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Artifacts: The Return to Together, Navigating the Minefield

“We will be returning to the office in June.” “We are sending you home.” “We are going to 50% capacity.” “You must wear a mask.” “We are taking a hybrid approach.” “We are pushing back our return date.” Sound familiar? It should.


According to a Gartner survey of 238 executive leaders, by late August 66% of organizations were delaying office re-openings due to Covid variants. All of this uncertainty has set organizational leaders at the edge of a managerial minefield and coined yet another term, “The Great Wait.”

There is no certain path of victory or one-size-fits all solution to the return (or continuance) of the workplace. We are surely not an authority on community health or disease control, but we are experts in helping organizations evolve. The difference between evolution and revolution is that your core purpose, your innate reason for being, remains the same. When we evolve, our purpose doesn’t change but the way we act on it does. To evolve your future office life, in whatever form it takes, you should ask yourself these questions:


  • Why do we exist? 
  • What needs to change in our operations in order to meet our larger business goals, not just respond to current obstacles?
  • What do we need to uphold our culture and enable our people to thrive?


The criteria you need to forge the best path for your organization are found nestled where your answers overlap. That intersection of truth informs the direction you need to evolve to stay relevant, and move your brand and business forward.

Photo Credit: Gartner, 2021

Important Considerations to Navigate for Smoother Transitions: 

  • Guidance and mandates of public health authorities 


  • Culture 

Culture and morale are critical. They drive productivity, but more importantly, they drive loyalty. “65% of [employers] are struggling to maintain staff morale during WFH, and more than one-third face challenges maintaining company culture.” (SRHM) This problem requires more than a pizza-party solution. Daily operations and how you execute work alongside perks and benefits have to ladder up to your desired culture. It allows employees to feel their purpose in everything they do.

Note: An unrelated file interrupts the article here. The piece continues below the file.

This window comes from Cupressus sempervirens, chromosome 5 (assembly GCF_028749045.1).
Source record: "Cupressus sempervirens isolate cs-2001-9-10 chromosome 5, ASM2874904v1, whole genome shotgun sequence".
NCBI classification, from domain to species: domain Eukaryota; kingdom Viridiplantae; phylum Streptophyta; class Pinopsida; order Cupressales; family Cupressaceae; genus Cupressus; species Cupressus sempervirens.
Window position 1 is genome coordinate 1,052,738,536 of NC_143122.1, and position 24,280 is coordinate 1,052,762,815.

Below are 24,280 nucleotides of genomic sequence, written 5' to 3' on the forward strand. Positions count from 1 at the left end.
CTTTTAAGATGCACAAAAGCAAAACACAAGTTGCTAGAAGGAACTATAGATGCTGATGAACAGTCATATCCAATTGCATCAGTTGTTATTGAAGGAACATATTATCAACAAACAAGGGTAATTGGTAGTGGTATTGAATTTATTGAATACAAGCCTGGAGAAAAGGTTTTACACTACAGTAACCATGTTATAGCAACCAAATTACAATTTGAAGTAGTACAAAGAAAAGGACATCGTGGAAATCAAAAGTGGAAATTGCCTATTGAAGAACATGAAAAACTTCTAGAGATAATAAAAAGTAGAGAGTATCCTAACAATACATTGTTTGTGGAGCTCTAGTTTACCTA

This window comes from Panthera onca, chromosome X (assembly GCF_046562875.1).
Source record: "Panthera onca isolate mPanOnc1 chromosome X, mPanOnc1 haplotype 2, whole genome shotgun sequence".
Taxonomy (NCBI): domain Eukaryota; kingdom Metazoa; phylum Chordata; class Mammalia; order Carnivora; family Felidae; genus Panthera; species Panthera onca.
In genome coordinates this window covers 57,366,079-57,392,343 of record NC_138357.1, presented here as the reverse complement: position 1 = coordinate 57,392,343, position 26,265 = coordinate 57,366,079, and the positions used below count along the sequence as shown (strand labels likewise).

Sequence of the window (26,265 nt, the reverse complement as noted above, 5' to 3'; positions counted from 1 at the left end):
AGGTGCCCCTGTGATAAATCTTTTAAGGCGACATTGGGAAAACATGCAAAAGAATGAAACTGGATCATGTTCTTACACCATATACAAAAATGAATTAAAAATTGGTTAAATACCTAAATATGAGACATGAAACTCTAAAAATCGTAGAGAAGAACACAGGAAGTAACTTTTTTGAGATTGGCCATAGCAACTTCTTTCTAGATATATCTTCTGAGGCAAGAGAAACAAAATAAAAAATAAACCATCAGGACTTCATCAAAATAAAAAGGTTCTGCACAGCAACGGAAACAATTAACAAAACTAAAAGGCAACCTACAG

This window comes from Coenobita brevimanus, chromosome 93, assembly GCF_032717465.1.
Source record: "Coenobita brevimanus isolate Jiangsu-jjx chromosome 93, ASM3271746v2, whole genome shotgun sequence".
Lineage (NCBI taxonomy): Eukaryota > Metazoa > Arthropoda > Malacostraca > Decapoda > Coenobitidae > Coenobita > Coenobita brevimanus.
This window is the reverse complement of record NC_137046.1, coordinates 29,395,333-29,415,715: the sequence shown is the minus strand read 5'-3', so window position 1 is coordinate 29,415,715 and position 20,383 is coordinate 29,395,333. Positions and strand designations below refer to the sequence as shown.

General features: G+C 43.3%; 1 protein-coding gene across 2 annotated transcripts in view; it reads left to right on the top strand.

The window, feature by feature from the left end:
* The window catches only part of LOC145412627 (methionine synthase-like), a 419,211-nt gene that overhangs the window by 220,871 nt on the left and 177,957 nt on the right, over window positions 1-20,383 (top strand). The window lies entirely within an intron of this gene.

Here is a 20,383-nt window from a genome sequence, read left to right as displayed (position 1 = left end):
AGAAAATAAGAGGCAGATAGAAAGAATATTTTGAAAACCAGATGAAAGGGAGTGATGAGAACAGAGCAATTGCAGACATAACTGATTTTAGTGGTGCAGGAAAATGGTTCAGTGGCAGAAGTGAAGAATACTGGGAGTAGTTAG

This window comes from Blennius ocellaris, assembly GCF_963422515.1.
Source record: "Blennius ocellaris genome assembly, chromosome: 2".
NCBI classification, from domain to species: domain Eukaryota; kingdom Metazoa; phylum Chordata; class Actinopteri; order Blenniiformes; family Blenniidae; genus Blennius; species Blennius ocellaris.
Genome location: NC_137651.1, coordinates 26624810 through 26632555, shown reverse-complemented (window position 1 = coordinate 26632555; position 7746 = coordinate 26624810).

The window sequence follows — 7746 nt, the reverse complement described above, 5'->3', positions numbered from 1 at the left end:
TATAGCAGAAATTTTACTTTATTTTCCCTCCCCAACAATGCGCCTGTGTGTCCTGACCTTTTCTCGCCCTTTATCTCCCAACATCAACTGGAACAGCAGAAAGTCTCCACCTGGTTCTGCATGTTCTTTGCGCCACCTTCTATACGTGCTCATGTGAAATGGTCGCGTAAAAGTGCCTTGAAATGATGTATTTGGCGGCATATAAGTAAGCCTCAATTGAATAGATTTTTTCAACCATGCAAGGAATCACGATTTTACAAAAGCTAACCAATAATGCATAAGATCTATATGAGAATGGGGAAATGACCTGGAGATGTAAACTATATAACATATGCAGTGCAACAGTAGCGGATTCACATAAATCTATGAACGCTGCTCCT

• Technological Capabilities 

New operations and locations demand new technology solutions. Lockdowns and stay-at-home mandates forced a change in communication and technology. Hybrid and return-to-office workplaces will require the same agility. Consider the potential issues or holes in your new user experience. The quirky mishappenings of adjusting communication for remote work in 2020 are exhausting at this point. We need a plan to ensure they don’t persist. Use technology to address these holes accordingly.  


  • Needs/wants of your employees

According to a Blackhawk Network survey of 1,560 workers in the U.S., nearly three quarters of respondents working virtually prefer to continue doing so as opposed to working in a physical workplace full or part-time. And 84% of respondents will require some virtual workplace flexibility from their employer in the future.


Ask your employees what they need to work for you and what they want for themselves. These shared values will build your new workplace.

This is difficult, but worthy work. There is much to be gained on the other side of the minefield. 

We are in the midst of finding the way through it ourselves. It’s okay to be unsure and we should adjust as new obstacles arise and opportunities present themselves, but as we embark on our new respective work styles and what life in the office will be, it is pivotal to ground that change with the foundation of your purpose. With that, we will always be prepared to evolve. Be flexible, be empathetic, earnestly admit mistakes and move forward. But move forward. The strength of our purpose is determined by its ability to guide us as we adapt. And we are in a period of heightened adaptation. 


Most of us are calling this a return to the office. But if we’re truly prepared — armed with the operations and people to grow with a sustained purpose — it’s not a return. It’s an opportunity.

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Molly Baker
2 years ago

Love this! Nice work Lindsey! Excellent insights and recommendation.